In its generic meaning, the word ‘collection’ refers to “the group of objects brought together and classified in accordance with their characteristics for didactic, pragmatic or hedonistic purposes”. It is essentially composed of the various examples of the same type of object. Objects very different from each other, such as stamp, coin, butterfly, plant, book,antiquariat or artwork can also be collected in subcategories within their own domains. For instance, a painting collector might be collecting the “Oil paintings by Republican Era painters depicting the Bosphorus”.
Originating from an amateur curiosity, the collector classifies his or her items in accordance with a variety of criteria including chronology, relevance, medium, material-intellectual value, uniqueness, etc. “Individual” collections growing out of a natural effort and expressing personal areas of interest exist in addition to “institutional” collections that must be managed as professional “jobs”, both conserved and exhibited in museums and other similar structures.
Within the framework of today’s information society, what are the indicators of a good collection?
The collector telling his or her story via the objects he or she finds interesting and collects is a figure we encounter in all historical periods.
It is well known that the tendency to collect valuable objects or artworks has a long history. In this sense, the emergence of collectorship and the development of art history and museums are strongly intertwined. Long before the birth of the museum as we know it, objects and artworks with attributed value were accumulated in spaces including shrines, temples, churches and palaces, both for sacred and profane purposes.
We are aware that in 12th century B.C., rulers in Elam brought to their palaces some war trophies they collected in Mesopotamian expeditions, and in 9th century B.C., Assyrians exhibited them to ornament their cities.
As we arrive to the 3rd century B.C., Emperor Ptolemaios I had a separate section called “mouseion” built in his palace in Alexandria, an important city of the Hellenistic period. This “first museum” was part of an education complex containing a library, an amphitheater, an observatory, study rooms, botanic gardens and a zoo. The structure dedicated to the Mousa (muses), the nine daughters of Zeus known as the eternal patrons of arts in Greek mythology, is also at the origin of the word “museum”. Ancient cities such as Antiochus and Pergamon hosted similar structures as well. Moreover, rulers in Athens in 2nd century B.C. publicly exhibited artworks including painting and sculpture in their city.
During the Roman period, on the other hand, the Emperor Marcus Claudius Marcellus (268-208 B.C.) exhibiting his valuable war trophies became a turning point in the history of collecting. Quickly embraced by the wealthy as a status symbol, collectorship resulting in exhibitions of artworks and rare objects became widespread in villas’ courtyards and libraries, followed by smaller architectural sections like portrait galleries. The villa of papyri in Herculaneum is among the most distinguished examples reflecting the understanding of collection in the ancient-pagan world.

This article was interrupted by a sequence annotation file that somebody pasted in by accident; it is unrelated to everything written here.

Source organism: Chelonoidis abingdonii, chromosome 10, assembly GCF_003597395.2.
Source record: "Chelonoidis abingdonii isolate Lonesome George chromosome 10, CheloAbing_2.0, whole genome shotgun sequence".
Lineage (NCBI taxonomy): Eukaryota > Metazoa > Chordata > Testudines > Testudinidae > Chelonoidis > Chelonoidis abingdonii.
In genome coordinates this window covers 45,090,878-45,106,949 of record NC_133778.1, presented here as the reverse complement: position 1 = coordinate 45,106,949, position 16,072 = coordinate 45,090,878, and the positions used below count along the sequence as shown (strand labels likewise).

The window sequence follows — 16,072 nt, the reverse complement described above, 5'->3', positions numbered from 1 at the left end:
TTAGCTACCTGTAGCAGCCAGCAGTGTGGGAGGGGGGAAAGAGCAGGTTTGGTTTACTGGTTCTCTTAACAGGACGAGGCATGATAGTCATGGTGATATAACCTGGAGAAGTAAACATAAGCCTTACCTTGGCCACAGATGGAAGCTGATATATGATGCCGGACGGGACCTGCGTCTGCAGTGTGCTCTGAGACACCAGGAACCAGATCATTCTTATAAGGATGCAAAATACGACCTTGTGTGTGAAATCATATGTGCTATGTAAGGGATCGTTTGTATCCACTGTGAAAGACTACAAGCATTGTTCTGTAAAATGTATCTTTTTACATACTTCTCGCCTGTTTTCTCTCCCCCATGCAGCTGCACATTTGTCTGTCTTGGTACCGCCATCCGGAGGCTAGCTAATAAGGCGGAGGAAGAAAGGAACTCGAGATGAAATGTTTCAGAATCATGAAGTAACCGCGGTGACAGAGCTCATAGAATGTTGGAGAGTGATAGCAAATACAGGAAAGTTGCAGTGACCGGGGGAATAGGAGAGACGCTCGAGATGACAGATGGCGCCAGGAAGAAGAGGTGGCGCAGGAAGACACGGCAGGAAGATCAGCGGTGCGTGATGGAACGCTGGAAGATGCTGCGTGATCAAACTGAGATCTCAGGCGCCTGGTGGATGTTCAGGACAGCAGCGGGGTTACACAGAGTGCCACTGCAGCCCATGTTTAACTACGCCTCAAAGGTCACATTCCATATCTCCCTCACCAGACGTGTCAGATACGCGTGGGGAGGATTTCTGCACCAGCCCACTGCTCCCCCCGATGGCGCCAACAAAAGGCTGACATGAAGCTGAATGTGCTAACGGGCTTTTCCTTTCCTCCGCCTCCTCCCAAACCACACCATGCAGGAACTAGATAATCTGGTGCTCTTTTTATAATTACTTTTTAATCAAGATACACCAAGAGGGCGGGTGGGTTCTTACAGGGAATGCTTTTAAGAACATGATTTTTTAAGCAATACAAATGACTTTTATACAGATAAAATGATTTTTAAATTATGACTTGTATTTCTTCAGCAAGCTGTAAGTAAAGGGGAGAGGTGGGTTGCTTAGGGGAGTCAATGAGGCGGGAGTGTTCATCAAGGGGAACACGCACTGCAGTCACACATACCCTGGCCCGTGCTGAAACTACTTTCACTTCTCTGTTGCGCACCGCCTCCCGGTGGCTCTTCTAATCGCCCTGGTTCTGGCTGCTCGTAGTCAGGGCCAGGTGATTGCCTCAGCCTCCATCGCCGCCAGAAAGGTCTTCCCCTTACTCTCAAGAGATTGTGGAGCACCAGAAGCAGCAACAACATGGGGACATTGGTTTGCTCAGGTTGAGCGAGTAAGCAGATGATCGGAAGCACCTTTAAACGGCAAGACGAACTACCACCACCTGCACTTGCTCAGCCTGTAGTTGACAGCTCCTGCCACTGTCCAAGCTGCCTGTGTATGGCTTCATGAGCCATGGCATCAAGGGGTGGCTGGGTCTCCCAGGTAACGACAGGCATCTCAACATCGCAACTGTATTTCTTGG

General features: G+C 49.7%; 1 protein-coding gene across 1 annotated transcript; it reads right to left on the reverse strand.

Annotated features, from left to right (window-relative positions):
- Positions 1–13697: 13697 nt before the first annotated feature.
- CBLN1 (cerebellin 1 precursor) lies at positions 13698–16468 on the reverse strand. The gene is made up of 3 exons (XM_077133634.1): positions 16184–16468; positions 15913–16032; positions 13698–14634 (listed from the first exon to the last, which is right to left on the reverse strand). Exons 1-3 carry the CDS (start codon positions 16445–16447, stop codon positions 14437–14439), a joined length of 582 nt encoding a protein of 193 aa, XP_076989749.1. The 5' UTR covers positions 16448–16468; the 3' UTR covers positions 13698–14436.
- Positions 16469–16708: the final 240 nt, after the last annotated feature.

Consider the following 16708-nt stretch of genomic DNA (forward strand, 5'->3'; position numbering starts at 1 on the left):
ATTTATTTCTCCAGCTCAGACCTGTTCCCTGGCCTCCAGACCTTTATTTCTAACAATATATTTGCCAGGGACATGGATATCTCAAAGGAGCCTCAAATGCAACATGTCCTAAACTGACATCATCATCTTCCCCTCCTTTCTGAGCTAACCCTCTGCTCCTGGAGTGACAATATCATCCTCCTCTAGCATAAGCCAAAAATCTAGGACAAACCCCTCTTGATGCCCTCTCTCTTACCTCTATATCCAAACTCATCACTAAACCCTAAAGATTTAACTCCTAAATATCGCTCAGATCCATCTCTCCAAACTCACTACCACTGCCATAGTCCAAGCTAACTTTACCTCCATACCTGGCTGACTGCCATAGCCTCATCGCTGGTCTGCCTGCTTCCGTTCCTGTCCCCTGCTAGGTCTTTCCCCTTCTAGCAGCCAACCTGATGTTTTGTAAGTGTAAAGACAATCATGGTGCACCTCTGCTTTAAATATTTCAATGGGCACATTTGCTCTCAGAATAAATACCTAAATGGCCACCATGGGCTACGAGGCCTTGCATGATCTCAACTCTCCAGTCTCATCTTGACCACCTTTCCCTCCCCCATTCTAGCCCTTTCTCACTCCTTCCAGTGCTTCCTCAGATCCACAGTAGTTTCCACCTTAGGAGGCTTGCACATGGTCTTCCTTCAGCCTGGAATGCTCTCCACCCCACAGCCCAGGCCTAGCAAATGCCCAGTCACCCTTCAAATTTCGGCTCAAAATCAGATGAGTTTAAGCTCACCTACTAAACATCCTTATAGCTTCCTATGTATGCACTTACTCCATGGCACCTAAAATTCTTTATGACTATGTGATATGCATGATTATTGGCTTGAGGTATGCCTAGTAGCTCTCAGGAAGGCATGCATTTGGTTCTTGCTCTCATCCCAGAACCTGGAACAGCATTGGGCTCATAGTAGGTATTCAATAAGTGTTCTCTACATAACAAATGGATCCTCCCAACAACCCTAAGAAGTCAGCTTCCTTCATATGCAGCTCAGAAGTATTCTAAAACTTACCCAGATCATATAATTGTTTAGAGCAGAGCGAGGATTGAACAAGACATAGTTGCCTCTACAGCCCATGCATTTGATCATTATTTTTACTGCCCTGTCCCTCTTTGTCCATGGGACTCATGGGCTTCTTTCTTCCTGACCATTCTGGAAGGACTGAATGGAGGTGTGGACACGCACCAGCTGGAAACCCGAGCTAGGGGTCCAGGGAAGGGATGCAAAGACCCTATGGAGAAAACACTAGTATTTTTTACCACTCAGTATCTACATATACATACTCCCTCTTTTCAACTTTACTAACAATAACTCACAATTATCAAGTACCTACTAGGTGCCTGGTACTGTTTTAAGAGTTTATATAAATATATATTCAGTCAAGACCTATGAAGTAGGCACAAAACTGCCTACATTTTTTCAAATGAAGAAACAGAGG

As in 6th century Pope Gregorius I allowed pictorial depictions in religious buildings for the purpose of educating “ignorant” populations about Christianity, i.e. his support for painting turned the church into a center for art. During the Middle Ages, most collections were based on various objects left in shrines as gifts/dedications during religious ceremonies or sacred heritage. In cities with the church at their center, the bourgeoisie and feudal lords enriched by commerce also began to collect small-scale religious objects like icons.
Starting from the 15th century, the Renaissance marked a new era in which newly rich classes, aristocracy and city rulers emerged as “art patrons”, a phenomenon accelerated by the atmosphere of political and economic freedom in Italian city states. Artworks that acquired a more independent nature both in terms of form and content began to be collected by various sections of the population for religious, philosophical and aesthetic purposes.
The developing patronage-as-collectorship also influenced architecture as it reached a larger scale. Newly rich merchant classes added sections like “galleria” or “studiolo” to their buildingsfor the purpose of exhibiting their collections. The famous architect and the “first art historian” Giorgio Vasari arranged the second floor of the Palazzo Uffizi as a “galleria” for the Medici, the distinguished Florentine family, as he began its construction in 1560. In the same period we also witness the development of a variety of collecting tendencies. In Venice, a city that developed thanks to sea trade, we know the existence of collections with a very large scope ranging from jewelry and precious stones to weaponry, tapestry and miniatures.
During 16th century, the Renaissance individuals growing wealthier embarked on collecting “cabinets of curiosity” where they reflected their personal areas of interest, a phenomenon also due to the more liberal environment they lived in. These chambers relatively smaller than those large dynasty collections that formed the basis of the museums, also represent the emergence of the first collector-as-individual profile.